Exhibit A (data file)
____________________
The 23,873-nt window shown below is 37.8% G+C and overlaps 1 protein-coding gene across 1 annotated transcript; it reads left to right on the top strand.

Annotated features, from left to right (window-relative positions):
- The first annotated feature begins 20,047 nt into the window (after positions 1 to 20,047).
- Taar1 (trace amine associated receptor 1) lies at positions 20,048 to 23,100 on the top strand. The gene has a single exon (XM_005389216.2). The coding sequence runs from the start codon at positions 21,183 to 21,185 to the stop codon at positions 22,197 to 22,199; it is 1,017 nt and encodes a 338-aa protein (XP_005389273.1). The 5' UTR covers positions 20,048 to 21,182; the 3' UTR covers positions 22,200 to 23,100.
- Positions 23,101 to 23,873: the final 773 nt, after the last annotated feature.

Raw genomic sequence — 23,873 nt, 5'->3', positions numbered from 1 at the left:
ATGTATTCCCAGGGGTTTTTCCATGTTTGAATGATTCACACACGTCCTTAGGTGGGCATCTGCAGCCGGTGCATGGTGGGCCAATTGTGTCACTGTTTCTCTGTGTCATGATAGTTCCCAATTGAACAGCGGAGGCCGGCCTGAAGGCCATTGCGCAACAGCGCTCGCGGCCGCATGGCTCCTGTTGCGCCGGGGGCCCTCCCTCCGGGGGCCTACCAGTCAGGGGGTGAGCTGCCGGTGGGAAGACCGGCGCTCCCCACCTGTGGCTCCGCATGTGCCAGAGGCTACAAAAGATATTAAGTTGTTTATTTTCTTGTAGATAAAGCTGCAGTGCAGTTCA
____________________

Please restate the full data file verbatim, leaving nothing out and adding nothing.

The 23,873-nt window shown below is 37.8% G+C and overlaps 1 protein-coding gene across 1 annotated transcript; it reads left to right on the top strand.

Annotated features, from left to right (window-relative positions):
- The first annotated feature begins 20,047 nt into the window (after positions 1 to 20,047).
- Taar1 (trace amine associated receptor 1) lies at positions 20,048 to 23,100 on the top strand. The gene has a single exon (XM_005389216.2). The coding sequence runs from the start codon at positions 21,183 to 21,185 to the stop codon at positions 22,197 to 22,199; it is 1,017 nt and encodes a 338-aa protein (XP_005389273.1). The 5' UTR covers positions 20,048 to 21,182; the 3' UTR covers positions 22,200 to 23,100.
- Positions 23,101 to 23,873: the final 773 nt, after the last annotated feature.

Raw genomic sequence — 23,873 nt, 5'->3', positions numbered from 1 at the left:
ATGTATTCCCAGGGGTTTTTCCATGTTTGAATGATTCACACACGTCCTTAGGTGGGCATCTGCAGCCGGTGCATGGTGGGCCAATTGTGTCACTGTTTCTCTGTGTCATGATAGTTCCCAATTGAACAGCGGAGGCCGGCCTGAAGGCCATTGCGCAACAGCGCTCGCGGCCGCATGGCTCCTGTTGCGCCGGGGGCCCTCCCTCCGGGGGCCTACCAGTCAGGGGGTGAGCTGCCGGTGGGAAGACCGGCGCTCCCCACCTGTGGCTCCGCATGTGCCAGAGGCTACAAAAGATATTAAGTTGTTTATTTTCTTGTAGATAAAGCTGCAGTGCAGTTCA